Linda Downing

Mediocrity can poison a life

I detest mediocrity. When teaching or writing, I like feedback but prefer silence to hearing "that was nice," delivered in a dead-pan voice. As an old-time preacher said, "I want to make 'em mad or glad." Recently, popular journalist John Stossel asked on a Fox News' show: "Why should I be upset about the government monitoring my phone calls or other communications?" To Stossel's amusement, the main thing upsetting guests was his not getting excited about this issue. That was so unlike him that it became the focus rather than the purported topic. Are we part of a mass move toward mediocrity? This banality is disguised by a society obsessed with pursuing pleasure and enraged over personal issues. Loudness and rudeness have replaced logic and dignity. Cloudy thinking is part of mediocrity's fallout. Let's mention someone most of us have heard of - Jesus. He claimed to be God. He is or he isn't. There is no in-between. His words shake run-of-the-mill thinking: "So, because you are lukewarm, neither hot nor cold, I am about to spit you out of my mouth" (Revelation 3:16).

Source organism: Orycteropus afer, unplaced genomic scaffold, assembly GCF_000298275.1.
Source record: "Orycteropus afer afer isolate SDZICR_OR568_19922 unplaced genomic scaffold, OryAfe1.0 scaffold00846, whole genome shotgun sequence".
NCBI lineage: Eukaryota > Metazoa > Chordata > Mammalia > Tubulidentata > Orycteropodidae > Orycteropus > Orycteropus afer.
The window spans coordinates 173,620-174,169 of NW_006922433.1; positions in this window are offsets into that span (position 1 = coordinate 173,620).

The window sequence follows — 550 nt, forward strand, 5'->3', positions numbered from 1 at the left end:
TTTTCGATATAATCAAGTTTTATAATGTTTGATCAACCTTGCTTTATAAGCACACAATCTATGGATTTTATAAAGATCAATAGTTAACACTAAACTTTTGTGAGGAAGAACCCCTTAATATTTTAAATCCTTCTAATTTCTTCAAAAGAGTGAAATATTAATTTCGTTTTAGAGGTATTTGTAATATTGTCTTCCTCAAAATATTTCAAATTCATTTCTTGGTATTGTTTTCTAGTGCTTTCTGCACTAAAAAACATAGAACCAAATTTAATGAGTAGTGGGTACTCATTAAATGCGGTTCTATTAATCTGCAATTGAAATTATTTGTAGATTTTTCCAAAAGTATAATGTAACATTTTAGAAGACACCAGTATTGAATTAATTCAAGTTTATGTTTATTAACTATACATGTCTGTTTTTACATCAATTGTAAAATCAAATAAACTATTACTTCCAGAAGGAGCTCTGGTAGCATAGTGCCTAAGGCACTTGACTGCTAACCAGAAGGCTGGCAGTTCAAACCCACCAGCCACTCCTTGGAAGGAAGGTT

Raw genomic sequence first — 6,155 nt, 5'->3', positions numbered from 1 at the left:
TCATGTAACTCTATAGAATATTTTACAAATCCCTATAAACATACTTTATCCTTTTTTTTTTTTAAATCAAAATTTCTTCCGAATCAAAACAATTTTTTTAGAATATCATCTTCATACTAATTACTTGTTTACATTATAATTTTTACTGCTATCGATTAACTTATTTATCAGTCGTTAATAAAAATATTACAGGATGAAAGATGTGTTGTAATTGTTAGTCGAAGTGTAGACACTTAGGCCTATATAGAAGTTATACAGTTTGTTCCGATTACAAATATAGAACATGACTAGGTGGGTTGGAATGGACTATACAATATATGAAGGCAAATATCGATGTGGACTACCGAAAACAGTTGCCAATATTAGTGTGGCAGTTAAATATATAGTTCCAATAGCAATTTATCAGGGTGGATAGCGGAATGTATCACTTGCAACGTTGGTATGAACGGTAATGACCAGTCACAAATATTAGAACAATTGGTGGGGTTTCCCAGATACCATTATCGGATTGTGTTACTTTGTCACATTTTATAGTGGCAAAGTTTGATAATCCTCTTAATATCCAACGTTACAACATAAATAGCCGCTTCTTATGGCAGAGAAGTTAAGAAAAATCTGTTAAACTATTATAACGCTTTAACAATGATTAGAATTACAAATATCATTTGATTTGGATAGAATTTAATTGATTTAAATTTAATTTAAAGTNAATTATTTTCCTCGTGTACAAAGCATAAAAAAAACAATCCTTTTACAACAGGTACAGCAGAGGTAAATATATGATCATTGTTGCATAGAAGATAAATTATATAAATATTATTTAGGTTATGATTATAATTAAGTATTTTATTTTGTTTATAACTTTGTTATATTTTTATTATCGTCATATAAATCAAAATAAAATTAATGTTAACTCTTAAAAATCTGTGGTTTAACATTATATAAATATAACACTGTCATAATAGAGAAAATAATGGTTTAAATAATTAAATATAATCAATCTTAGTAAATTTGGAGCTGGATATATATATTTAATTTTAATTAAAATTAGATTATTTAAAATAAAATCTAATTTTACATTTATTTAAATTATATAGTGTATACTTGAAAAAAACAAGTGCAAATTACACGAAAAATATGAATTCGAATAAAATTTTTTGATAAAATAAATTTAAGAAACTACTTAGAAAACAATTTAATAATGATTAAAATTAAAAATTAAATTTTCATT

Being metaphorically spat out of the mouth of a man who lived some 2,000 years ago does not matter much unless you believe he is God. That changes everything. A cause or a god must be alive to forestall a humdrum daily life and inspire uncommon loyalty. "I'm just a regular old lady," said Karen Klein, the bullied bus monitor who so touched hearts a year ago that 32,000 people pledged $703,873 to send her on vacation. Klein set aside some money so she could retire but kept her basic lifestyle, used $100,000 to start an anti-bullying foundation, and helped family members and friends. Klein shows us you can be an outwardly common person with an inwardly uncommon, non-mediocre character. Not believing that could be a key to the rise in military suicide rates. A June Los Angeles Times' piece included Nate Evans, age 28, a medic in the Navy Reserve, who committed suicide. What his wife said offers insight: "He wanted in the trenches" and never got there. Not believing the ordinary can be extraordinary could be a key to the rise in aging baby boomers' suicide rates. A June Washington Post' article mentioned an "illusion of choice" that has led to the disappointment of not leading "glorious lives." Everydayness does not equal nothingness. We need something or someone that sparks joy and sees adventure in just being. If there is an "underlying vulnerability," as researchers believe, a predisposition to suicide, it is our unrealistic expectations of what life is. Life is an assignment to be in the trenches. Life is glorious. Even atheists are admitting they need a way to believe that. Pew Research Center statistics reveal that about 12 percent of America's atheists admit they pray, even if in desperation to a god they invent themselves. Cloudy thinking and a sense of worthlessness are mediocrity's fallout. Feeling lukewarm about everything is a merciful warning to heed what Eleanor Roosevelt put into words: "One must never, for whatever reason, turn his back on life." Finding truth requires the right starting point. That is the quest of this column. If we seek simple truth, we can find it together-side-by-side. Linda M. Downing is a freelance writer. Contact her at